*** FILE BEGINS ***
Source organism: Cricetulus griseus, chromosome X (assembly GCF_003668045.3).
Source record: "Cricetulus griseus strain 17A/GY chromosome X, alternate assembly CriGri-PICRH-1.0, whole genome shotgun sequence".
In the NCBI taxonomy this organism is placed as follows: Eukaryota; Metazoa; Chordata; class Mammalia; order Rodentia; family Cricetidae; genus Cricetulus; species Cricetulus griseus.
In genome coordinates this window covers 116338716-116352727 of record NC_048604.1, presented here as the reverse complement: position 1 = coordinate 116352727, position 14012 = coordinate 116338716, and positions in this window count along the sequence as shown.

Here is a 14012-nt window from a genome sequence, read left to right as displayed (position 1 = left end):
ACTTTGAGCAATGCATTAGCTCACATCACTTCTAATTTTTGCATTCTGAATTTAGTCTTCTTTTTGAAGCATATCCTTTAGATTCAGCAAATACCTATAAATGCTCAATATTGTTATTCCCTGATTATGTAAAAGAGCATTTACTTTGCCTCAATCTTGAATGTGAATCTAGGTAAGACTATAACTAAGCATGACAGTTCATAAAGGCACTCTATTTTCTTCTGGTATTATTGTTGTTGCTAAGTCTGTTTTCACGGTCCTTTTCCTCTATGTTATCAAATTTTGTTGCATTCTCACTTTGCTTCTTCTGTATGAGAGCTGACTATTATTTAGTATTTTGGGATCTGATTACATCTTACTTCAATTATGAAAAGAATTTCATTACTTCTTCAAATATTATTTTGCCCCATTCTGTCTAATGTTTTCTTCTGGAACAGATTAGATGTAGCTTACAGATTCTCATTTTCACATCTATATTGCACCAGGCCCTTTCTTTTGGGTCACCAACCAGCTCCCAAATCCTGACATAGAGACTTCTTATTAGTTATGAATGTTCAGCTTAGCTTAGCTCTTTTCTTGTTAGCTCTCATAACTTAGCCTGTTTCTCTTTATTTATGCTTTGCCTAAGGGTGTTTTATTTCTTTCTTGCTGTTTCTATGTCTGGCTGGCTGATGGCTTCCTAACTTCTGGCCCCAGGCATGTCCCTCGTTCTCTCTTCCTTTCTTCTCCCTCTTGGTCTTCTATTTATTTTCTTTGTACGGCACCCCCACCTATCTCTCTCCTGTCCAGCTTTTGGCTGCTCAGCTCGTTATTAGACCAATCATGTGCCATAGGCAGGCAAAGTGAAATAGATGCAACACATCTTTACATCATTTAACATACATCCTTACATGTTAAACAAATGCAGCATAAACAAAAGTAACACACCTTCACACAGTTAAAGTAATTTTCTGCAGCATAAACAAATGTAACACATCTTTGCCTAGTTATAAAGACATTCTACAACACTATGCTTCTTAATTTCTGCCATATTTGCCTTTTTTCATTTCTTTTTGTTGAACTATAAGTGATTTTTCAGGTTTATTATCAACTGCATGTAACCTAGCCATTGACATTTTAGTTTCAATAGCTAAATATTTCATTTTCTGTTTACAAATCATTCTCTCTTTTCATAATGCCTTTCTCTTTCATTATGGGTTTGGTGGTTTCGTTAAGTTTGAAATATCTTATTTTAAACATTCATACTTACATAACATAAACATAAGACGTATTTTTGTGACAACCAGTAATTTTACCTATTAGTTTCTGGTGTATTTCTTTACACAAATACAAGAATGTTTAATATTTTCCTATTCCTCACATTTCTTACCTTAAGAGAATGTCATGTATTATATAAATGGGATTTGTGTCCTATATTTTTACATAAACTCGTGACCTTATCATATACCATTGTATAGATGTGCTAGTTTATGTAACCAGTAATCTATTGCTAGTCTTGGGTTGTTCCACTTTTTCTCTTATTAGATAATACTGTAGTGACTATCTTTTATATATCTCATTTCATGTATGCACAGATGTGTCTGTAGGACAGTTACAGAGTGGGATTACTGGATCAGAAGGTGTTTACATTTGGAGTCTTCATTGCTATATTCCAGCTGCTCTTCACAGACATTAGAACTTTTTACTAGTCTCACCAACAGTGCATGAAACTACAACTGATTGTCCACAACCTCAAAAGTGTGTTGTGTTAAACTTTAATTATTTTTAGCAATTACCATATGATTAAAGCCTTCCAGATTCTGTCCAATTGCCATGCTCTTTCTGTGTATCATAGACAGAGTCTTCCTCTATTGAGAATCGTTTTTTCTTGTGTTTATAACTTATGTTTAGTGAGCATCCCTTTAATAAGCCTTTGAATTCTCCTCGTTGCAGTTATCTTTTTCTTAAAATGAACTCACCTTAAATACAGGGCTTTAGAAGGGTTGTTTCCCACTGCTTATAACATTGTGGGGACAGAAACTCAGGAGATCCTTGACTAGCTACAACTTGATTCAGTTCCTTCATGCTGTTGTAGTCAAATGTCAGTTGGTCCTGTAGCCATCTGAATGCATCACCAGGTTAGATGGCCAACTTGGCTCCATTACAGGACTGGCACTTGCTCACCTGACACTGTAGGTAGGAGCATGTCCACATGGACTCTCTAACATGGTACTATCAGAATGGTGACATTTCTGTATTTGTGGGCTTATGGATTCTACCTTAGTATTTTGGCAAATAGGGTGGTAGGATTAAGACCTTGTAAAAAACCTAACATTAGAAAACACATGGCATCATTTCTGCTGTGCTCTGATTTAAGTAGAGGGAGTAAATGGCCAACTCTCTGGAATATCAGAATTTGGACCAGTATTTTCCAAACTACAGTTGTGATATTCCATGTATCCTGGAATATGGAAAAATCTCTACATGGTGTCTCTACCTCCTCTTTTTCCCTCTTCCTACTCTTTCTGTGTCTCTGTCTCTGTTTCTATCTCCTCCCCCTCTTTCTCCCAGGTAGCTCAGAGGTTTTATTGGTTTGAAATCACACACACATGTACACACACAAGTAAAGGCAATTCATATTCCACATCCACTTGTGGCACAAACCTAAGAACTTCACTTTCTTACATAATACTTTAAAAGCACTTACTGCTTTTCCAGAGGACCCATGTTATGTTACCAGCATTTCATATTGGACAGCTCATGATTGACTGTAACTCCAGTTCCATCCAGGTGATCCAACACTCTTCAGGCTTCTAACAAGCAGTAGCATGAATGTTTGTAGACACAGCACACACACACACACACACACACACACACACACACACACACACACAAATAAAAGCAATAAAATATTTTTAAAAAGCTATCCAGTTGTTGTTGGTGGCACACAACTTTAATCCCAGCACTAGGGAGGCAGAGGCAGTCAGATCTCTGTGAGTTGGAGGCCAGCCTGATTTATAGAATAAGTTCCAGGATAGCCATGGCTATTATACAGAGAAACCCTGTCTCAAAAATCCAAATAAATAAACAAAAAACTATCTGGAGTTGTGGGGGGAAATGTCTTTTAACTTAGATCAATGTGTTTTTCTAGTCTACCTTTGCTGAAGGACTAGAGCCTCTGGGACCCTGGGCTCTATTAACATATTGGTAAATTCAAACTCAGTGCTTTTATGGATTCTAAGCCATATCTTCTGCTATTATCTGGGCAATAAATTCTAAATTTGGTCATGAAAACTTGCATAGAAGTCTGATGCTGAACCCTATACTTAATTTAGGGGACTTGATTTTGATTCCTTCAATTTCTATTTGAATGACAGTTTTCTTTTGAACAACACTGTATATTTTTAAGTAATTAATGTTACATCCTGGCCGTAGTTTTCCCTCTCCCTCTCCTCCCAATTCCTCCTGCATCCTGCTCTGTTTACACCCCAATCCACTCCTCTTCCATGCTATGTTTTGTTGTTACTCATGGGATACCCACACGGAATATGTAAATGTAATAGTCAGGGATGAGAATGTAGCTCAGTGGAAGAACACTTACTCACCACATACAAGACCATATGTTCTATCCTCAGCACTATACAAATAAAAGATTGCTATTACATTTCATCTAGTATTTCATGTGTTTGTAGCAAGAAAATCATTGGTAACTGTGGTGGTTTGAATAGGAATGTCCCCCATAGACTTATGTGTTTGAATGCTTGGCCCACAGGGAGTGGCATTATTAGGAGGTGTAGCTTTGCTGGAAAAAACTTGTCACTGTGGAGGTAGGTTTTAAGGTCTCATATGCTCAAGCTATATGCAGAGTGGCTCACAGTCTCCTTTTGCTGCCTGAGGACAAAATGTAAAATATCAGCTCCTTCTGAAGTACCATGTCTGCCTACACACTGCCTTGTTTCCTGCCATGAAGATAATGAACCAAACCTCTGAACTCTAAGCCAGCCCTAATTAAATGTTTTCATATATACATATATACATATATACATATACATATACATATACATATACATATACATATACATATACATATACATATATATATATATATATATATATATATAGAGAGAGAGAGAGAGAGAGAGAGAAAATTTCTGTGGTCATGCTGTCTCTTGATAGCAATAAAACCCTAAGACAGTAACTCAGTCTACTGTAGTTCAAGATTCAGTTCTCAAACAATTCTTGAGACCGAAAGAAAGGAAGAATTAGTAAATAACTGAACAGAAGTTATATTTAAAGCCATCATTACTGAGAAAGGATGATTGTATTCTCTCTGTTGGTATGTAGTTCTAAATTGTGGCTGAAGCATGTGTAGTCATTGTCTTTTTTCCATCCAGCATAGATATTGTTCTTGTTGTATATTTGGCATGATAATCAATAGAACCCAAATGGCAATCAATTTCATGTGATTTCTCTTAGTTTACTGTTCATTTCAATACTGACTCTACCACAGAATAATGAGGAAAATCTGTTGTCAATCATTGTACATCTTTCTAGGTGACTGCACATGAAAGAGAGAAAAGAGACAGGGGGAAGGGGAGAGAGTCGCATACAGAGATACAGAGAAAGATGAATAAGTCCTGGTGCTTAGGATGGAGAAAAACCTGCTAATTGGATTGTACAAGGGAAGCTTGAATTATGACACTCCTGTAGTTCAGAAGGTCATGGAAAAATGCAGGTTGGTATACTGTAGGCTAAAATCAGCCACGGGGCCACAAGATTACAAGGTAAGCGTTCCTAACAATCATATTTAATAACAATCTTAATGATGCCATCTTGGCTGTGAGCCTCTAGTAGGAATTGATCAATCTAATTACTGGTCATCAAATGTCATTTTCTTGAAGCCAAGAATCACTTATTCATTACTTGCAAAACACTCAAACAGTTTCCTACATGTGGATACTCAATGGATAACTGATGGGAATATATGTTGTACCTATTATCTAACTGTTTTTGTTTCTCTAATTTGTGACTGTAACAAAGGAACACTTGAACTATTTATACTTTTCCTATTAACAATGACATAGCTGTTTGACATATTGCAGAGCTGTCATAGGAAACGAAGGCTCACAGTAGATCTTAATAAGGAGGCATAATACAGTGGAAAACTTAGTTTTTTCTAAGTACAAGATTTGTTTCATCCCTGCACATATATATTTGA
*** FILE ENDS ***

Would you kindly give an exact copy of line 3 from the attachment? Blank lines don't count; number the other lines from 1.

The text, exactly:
In the NCBI taxonomy this organism is placed as follows: Eukaryota; Metazoa; Chordata; class Mammalia; order Rodentia; family Cricetidae; genus Cricetulus; species Cricetulus griseus.